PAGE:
When a humanitarian tragedy disappears from our newspapers, there are two possibilities: that the crisis is over and life for survivors is gradually returning to normal — or that the human toll has become so routine as to no longer be considered newsworthy. Sadly, the deaths of migrants from North Africa and the Middle East as they attempt to cross the Mediterranean to seek a new life in Europe fall into the latter category. Eighteen months after the photographs of little Alan Kurdi’s body on a Turkish beach generated a huge swell of public emotion, entire families are still dying on a regular basis. In the first ten weeks of this year, some 525 people were lost crossing the Mediterranean.
Europe is still no closer to ending this outrage. As a continent we have wavered between trying to stem the tide of boats and encouraging it — as Angela Merkel fatally did by briefly opening Germany’s doors to migrants in the weeks following Alan’s death. Policy tends to be driven by public emotion: torn between compassion for people thought to be in a desperate situation and fears that we are taking in too many of the wrong sort of people, with grave implications for national security.
It is ludicrous to regard migrants who survive their journey across the Mediterranean and land on European shores as saboteurs, out to destroy our way of life. But it’s also wrong to see them as the world’s poorest and most desperate people. Some may have begun their journey escaping wars in Syria, Somalia or elsewhere, but by the time they board their boats on the southern Mediterranean coast, most have already arrived in safe countries. The Mediterranean leg of their journey is a search for a better life. What they are escaping from is a life in a refugee camp in favour of a far riskier, yet potentially far more rewarding, life of opportunity.
Europe has failed to find a coherent way of addressing the migration problem because its approach is stuck in the 1940s. International law on asylum is still based on a firm distinction between refugees and economic migrants which in practice does not exist: many migrants are a mixture of both. Poverty, combined with lack of opportunity for self-betterment, creates its own form of desperation.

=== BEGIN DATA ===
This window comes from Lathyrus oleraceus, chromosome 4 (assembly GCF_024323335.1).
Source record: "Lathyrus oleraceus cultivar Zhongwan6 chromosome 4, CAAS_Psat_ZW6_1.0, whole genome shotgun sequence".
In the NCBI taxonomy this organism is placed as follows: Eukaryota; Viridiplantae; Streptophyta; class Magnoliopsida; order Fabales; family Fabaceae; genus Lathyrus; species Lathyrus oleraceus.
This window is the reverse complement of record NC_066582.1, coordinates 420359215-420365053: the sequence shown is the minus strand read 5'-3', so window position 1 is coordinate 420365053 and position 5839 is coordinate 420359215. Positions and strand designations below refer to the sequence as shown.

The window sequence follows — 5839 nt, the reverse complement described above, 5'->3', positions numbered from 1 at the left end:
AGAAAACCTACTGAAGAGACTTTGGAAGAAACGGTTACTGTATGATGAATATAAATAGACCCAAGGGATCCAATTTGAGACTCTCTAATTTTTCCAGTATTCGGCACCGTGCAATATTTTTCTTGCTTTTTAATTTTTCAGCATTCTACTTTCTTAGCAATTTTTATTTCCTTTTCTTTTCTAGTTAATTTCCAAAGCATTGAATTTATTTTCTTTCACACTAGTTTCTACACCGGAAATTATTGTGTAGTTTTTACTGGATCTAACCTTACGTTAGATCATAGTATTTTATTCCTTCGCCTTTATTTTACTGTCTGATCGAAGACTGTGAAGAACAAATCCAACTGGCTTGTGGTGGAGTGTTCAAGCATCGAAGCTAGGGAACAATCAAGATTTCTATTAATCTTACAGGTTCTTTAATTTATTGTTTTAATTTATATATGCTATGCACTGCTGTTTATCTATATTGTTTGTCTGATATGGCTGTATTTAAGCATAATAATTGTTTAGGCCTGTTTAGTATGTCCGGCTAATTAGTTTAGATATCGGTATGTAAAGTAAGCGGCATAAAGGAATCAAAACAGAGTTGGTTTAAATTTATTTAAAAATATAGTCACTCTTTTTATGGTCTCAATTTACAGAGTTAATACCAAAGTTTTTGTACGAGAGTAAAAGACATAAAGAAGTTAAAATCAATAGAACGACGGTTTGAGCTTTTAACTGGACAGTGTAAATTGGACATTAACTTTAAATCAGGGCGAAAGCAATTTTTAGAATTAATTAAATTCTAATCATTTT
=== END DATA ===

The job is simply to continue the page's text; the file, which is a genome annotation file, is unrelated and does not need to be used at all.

The recent fuss over the Dubs Amendment encapsulates what is wrong with our current debate. This was a proposal from Lord Dubs, a Labour peer who arrived in Britain as a child seeking refuge from the Nazis, that Britain takes in about 3,000 child refugees from Europe. It was inevitable that parallels should be drawn with his proposal and Kindertransport — but the situation has changed, utterly, from that we once faced. We are — or were, until the government announced the end of the arrangement — playing into the hands of people traffickers who are happy to take money from migrants to put them in unseaworthy boats and care not one jot for their lives.
Instead of the Dubs Amendment, the government proposed something better: taking 20,000 children straight from the Middle East and giving them refugee status in Britain. This fulfils our humanitarian obligation while cutting out the people-traffickers. David Cameron lost this argument in the Commons so gave up and started a Dubs scheme; Theresa May abandoned it. She was promptly accused of heartlessness in turning away child refugees, but said nothing in response. She might have mentioned that accommodating refugees in Britain can cost 50 times as much as doing so in Jordan, where Britain is doing a great deal. Indeed, her government is spending more to help Syrian refugees than any country in Europe.
But it must not stop there. As Oxford’s Professor Paul Collier argues in these pages, fixing up people with food and tents is not enough. The vast majority do not want to live in camps and will not thrive in them. Far better if refugees could be resettled temporarily in countries close to Syria from which they are much more likely to return, and in conditions which offer them much greater opportunities to support themselves and develop their skills than does a refugee camp. Professor Collier’s ideas are taken seriously by Mrs May’s government, which now supports companies in Jordan that employee Syrian refugees. No other nation — in Europe or beyond — is doing more in this field.
The government could boast about this. But instead it stays quiet, as if ashamed of defying the prevailing orthodoxy. Her enemies are not so reticent. Nicola Sturgeon has been busy using the closure of the Dubs scheme as proof of the blackness of Westminster hearts.
Ministers need to stop being caught on the defensive and continue the development of a policy aimed at helping the maximum number of Middle Eastern refugees while minimising the evil human trade that is causing so many deaths in the Mediterranean. Global migration is perhaps the greatest new problem of our times, and Britain is leading the world in its response. The Prime Minister should have the courage to say so.
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